Saturday, 21 July
Australia 14-35 France
Brian Davies
Duncan Hall

Noel Pidding (4)
[14] Tries:
Joseph Crespo (3)
Raymond Contrastin (2)
Elie Brousse
Gaston Comes
Puig Aubert (7)
Sydney Cricket Ground
Attendance: 67,009[15]
Referee/s: Tom McMahon Jnr
Australia Posit. France
(c) Clive Churchill FB Puig Aubert (c)
Noel Pidding WG Raymond Contrastin
Noel Hazzard CE Gaston Comes
Norman Hawke CE Jacques Merquey
Denis Flannery WG Vincent Cantoni
Wally O'Connell FE Rene Duffort
Keith Holman HB Joseph Crespo
Denis Donoghue PR Paul Bartoletti
Kevin Schubert HK Gabriel Genoud
Duncan Hall PR Louis Mazon
Brian Davies SR Elie Brousse
Bernie Drew SR Edouard Ponsinet
Harold Crocker LF Gabriel Calixte
Vic Hey Coach Bob Samatan

This was the last test match for Australian five-eighth Wally O'Connell.[16]

New Zealand leg[edit]

25 July
West Coast 2 - 5 France

Attendance: 3,667
Referee/s: Jim Griffin

28 July
Canterbury 7 - 13 France
Show Grounds
Attendance: 13,000

France defeated Canterbury 13-7 in front of 13,000 at the Show Grounds.[17]

30 July
Wellington 13 - 26 France

Attendance: 8,602

4 August 1951
New Zealand 16-15 France
2 Tries:
T. Baxter
G. Menzies
5 Goals:
D. White
[18] 3 Tries:
V. Cantoni (2)
E. Ponsinet
3 Goals:
Carlaw Park, Auckland
Attendance: 19,229
Referee/s: Jim Griffin
New Zealand Posit. France
Desmond White FB Puig Aubert (c)
Bevan Hough WG Raymond Contrastin
Tommy Baxter CE Gaston Comes
Maurie Robertson CE Jacques Merquey
Jack Forrest WG Vincent Cantoni
George Menzies FE Rene Duffort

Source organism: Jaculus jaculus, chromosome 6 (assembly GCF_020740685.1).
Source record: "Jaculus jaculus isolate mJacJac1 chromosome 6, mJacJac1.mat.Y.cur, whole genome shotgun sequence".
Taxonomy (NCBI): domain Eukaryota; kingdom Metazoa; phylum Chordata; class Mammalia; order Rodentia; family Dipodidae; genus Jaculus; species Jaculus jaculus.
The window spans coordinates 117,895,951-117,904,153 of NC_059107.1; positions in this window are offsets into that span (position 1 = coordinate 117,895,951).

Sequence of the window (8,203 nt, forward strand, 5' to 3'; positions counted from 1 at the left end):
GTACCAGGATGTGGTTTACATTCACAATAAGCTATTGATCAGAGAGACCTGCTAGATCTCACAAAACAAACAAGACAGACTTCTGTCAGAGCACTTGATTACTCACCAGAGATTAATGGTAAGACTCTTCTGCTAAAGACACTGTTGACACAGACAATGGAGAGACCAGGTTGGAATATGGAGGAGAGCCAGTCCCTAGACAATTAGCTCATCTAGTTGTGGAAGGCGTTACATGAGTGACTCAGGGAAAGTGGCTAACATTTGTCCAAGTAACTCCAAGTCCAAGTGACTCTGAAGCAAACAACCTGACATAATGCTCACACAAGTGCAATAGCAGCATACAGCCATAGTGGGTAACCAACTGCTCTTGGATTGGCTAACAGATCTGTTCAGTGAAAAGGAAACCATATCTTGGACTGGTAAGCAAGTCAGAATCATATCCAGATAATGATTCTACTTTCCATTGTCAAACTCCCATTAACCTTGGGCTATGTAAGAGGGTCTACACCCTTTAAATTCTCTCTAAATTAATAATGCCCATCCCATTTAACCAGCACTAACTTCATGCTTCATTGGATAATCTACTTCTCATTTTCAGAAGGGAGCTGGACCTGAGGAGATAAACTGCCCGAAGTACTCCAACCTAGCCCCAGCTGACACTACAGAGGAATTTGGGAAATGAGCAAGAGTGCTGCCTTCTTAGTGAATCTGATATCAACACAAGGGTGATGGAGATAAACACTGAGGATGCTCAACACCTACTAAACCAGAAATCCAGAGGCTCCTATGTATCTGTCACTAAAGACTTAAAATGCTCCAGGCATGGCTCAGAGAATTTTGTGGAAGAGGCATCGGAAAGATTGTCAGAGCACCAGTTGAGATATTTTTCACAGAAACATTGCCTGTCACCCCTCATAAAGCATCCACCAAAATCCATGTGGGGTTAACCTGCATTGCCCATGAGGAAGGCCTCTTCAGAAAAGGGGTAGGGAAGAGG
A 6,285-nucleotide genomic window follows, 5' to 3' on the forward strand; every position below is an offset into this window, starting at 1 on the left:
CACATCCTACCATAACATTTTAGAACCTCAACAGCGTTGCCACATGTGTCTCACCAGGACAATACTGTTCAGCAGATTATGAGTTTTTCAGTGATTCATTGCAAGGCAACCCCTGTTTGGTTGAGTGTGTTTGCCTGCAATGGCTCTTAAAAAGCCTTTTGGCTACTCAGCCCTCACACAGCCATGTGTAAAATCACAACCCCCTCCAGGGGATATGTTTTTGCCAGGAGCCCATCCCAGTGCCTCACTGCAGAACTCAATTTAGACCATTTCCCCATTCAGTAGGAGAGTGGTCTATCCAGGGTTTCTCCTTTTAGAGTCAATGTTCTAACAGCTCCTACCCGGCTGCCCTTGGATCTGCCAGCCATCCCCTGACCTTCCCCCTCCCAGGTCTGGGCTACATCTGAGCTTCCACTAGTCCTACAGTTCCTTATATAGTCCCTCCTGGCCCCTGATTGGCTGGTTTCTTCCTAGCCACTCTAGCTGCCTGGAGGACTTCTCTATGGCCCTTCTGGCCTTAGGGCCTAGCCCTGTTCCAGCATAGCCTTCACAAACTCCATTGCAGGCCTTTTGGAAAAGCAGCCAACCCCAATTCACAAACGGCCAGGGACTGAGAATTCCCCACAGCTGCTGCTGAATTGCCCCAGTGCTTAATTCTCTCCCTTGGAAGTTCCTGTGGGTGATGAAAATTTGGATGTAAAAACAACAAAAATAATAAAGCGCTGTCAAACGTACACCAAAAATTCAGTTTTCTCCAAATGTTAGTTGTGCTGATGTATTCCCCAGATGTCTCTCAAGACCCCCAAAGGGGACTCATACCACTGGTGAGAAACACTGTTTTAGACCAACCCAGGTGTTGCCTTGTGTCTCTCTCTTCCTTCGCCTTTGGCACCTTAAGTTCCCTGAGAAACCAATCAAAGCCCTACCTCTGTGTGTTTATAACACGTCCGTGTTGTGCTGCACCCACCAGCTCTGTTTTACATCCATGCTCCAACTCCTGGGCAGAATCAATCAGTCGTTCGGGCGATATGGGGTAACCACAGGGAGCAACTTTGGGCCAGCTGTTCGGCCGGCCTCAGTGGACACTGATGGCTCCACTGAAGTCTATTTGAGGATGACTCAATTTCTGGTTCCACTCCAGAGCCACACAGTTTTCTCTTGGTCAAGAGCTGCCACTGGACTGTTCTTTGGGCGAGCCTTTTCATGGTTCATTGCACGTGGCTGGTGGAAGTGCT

Jim Haig (c) HB Joseph Crespo
Ken English PR Paul Bartoletti
George Davidson HK Martin Martin
Cliff Johnson PR Louis Mazon
Douglas Richards-Jolley SR Elie Brousse
Charlie McBride SR Edouard Ponsinet
Travers Hardwick LF François Montrucolis
Thomas McClymont Coach Bob Samatan

New Zealand defeated France 16-15 in a "brutal match" at Carlaw Park. Des White kicked the winning penalty goal after the full-time siren had sounded to seal victory in "one of the most dramatic and dirtiest games ever played by the Kiwis".

First it was West Coast five-eighth George "Geordie" Menzies forced off with a cheekbone broken by a French head-butt. Then it was Otago's 1946 All Black halfback, Jimmy Haig with a broken jaw. Also Charlie McBride was bitten.[19]

In the mid-second half, a brawl erupted amongst the forwards. French prop and national middleweight champion, Louis Mazon, was heavily involved. It took referee J. Griffen three minutes to separate the combatants. Ten minutes later, when the touch judges and officials intervened and things finally settled down, Griffen sent France's hooker Martin Martin from the field for throwing mud at him,[18] but the Frenchman refused to go. The president of the French Rugby League, Anton Blain, and his New Zealand counterpart, Jack Redwood, came on and eventually persuaded Martin to leave the field.[20]

No replacements were allowed so the game wound down with 11 Kiwis on the field against 12 Frenchmen. There was no ground clock or siren in those days and the players had to listen for the chimes from the nearby University of Auckland wedding-cake tower to get an indication of time remaining. They knew that it was usually all over by 4 pm, but this game went well past four.[20]

In the final seconds of the match New Zealand wing Bevan Hough, a 1950 British Empire Games silver medal-winning sprinter, was heading for the Domain Stand corner and a certain try when he was taken out by a high shot from Cantoni. White was then called to kick. He backed up against the white picket fence sideline on the domain side, and sent the ball sailing between the posts, the crowd roaring before it got there.[20]